I have a little fascination with the arts. Whilst I wouldn’t consider myself to be a creative person, I really enjoy seeing and appreciating a wide variety of arts. It is one of the things that draws me to India, every region has their own form of art or craft. Whether it be dance, music, painting, embroidery or something completely different.
The region of Kutch is no different, but what makes it special is just how many different types of handicrafts are created in this region. On a mission to see as many as possible, I dragged my parents across Kutch, to see many small villages and their specialty. Here are a few:
Stunningly embroidered and detailed shawls such as this one, which has weaving, embroidery and bandhani in it were found in the village of Bhujodi. Girls start creating these when they are young as a form a of wedding offering, and then continue to add to them over their life. They become like a living history of their life.
The shawls are weaved on these huge looms and can take weeks to make the most intricate designs.
In the town of Khavda, we were able to watch traditional pots being crafted from a humble lump of mud that had been carried in by a camel.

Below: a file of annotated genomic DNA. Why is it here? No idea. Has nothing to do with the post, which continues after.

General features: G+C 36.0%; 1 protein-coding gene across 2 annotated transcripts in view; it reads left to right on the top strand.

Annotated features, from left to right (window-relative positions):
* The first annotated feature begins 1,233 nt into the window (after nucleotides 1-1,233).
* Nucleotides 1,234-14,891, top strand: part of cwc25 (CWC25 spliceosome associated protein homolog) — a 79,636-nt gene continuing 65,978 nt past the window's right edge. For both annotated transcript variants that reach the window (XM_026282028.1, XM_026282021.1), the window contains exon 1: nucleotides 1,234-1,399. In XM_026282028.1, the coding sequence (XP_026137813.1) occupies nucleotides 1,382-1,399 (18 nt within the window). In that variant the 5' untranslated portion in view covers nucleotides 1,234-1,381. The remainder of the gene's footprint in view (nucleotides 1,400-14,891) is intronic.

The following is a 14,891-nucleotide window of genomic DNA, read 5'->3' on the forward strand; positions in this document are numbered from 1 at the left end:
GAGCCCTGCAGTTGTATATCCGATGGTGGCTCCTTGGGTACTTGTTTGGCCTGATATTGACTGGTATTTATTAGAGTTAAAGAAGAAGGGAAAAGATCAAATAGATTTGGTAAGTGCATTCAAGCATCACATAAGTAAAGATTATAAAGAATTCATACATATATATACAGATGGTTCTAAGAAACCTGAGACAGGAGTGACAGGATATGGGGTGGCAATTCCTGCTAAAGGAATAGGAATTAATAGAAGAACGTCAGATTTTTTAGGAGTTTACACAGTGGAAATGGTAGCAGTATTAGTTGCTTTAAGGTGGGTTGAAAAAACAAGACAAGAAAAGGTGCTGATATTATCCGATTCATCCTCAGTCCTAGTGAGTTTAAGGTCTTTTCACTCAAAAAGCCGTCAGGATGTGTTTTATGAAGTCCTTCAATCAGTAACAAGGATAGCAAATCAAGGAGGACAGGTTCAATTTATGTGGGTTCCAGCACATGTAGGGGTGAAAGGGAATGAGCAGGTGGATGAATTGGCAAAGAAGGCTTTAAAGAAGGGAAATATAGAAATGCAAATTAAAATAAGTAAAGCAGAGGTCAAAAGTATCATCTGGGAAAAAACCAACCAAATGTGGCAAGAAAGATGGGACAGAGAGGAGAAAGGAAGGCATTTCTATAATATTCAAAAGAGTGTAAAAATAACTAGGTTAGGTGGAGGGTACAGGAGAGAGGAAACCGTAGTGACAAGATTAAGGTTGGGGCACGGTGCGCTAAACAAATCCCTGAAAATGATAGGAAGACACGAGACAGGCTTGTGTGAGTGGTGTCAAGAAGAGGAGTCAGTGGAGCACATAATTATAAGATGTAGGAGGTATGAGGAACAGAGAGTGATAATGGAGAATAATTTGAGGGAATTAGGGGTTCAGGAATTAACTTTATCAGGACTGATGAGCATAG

Each item is painted before it is put in the kiln, so the design remains for the life of the implement.
The town of Nirona had several crafts, including these stunning lac-turned wood implements. Ranging from rolling sticks to spoons to bangle holders.
Each item is first carved in wood and then small discs of lacquer are “painted” onto the items by the process of turning them and creating the design with a steady hand.
At Sumrasar Sheikh there is a trust called Kala Raksha that exists to preserve the arts of this region. There we saw some traditional Rabari embroidery, where on one side is a delicately detailed pattern…
.. whilst on the other side, you can barely see any sign of work. The artist sews from the wrong side, and it baffled us how she was able to create a perfect pattern.
They also perserved a range of arts, including this 50 year old camel head cover in stunning mirrorwork.
The small town of Bhiryandari had painted their houses in bright colours and beautiful geometric designs that rose out of the dusty ground.
They also did some traditional embroidery styles.
And of course, the cows get their copper plated bells from somewhere, the town of Nirona is one of them.
We also observed a form of painting at Nirona called Rogan Painting. This is where the paint is done freehand (ie. the brush doesn’t actually stroke the fabric it is painting). I took photos of this, but have since found out that the person who demonstrated the art to us was a neighbour of the artist who was acting as an imposter, so I won’t show the photos here.